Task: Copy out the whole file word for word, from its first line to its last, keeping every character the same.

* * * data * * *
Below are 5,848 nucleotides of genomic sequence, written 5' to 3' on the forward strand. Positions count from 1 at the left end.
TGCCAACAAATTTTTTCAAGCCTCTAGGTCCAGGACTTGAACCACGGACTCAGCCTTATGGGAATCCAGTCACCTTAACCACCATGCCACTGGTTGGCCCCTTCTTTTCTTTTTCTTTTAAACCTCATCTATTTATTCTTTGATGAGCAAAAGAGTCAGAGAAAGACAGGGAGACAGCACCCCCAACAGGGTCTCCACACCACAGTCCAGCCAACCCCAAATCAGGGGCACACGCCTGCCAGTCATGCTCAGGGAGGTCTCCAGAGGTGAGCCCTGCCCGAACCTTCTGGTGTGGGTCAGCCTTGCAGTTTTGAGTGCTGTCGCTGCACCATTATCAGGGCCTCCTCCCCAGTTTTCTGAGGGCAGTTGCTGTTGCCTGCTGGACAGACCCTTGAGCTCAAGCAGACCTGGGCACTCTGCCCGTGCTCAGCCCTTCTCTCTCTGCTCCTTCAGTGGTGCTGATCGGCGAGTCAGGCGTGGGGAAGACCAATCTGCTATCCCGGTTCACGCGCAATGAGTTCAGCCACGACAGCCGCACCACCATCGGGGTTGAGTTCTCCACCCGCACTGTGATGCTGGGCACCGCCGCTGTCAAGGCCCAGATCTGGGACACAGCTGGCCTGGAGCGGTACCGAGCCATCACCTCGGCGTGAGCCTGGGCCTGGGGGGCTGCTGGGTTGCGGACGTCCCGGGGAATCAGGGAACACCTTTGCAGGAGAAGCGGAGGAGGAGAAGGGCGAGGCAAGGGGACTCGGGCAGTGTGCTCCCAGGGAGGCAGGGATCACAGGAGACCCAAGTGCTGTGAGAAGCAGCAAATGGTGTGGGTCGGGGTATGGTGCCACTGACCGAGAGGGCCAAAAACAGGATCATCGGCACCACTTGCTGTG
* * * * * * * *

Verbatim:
Below are 5,848 nucleotides of genomic sequence, written 5' to 3' on the forward strand. Positions count from 1 at the left end.
TGCCAACAAATTTTTTCAAGCCTCTAGGTCCAGGACTTGAACCACGGACTCAGCCTTATGGGAATCCAGTCACCTTAACCACCATGCCACTGGTTGGCCCCTTCTTTTCTTTTTCTTTTAAACCTCATCTATTTATTCTTTGATGAGCAAAAGAGTCAGAGAAAGACAGGGAGACAGCACCCCCAACAGGGTCTCCACACCACAGTCCAGCCAACCCCAAATCAGGGGCACACGCCTGCCAGTCATGCTCAGGGAGGTCTCCAGAGGTGAGCCCTGCCCGAACCTTCTGGTGTGGGTCAGCCTTGCAGTTTTGAGTGCTGTCGCTGCACCATTATCAGGGCCTCCTCCCCAGTTTTCTGAGGGCAGTTGCTGTTGCCTGCTGGACAGACCCTTGAGCTCAAGCAGACCTGGGCACTCTGCCCGTGCTCAGCCCTTCTCTCTCTGCTCCTTCAGTGGTGCTGATCGGCGAGTCAGGCGTGGGGAAGACCAATCTGCTATCCCGGTTCACGCGCAATGAGTTCAGCCACGACAGCCGCACCACCATCGGGGTTGAGTTCTCCACCCGCACTGTGATGCTGGGCACCGCCGCTGTCAAGGCCCAGATCTGGGACACAGCTGGCCTGGAGCGGTACCGAGCCATCACCTCGGCGTGAGCCTGGGCCTGGGGGGCTGCTGGGTTGCGGACGTCCCGGGGAATCAGGGAACACCTTTGCAGGAGAAGCGGAGGAGGAGAAGGGCGAGGCAAGGGGACTCGGGCAGTGTGCTCCCAGGGAGGCAGGGATCACAGGAGACCCAAGTGCTGTGAGAAGCAGCAAATGGTGTGGGTCGGGGTATGGTGCCACTGACCGAGAGGGCCAAAAACAGGATCATCGGCACCACTTGCTGTG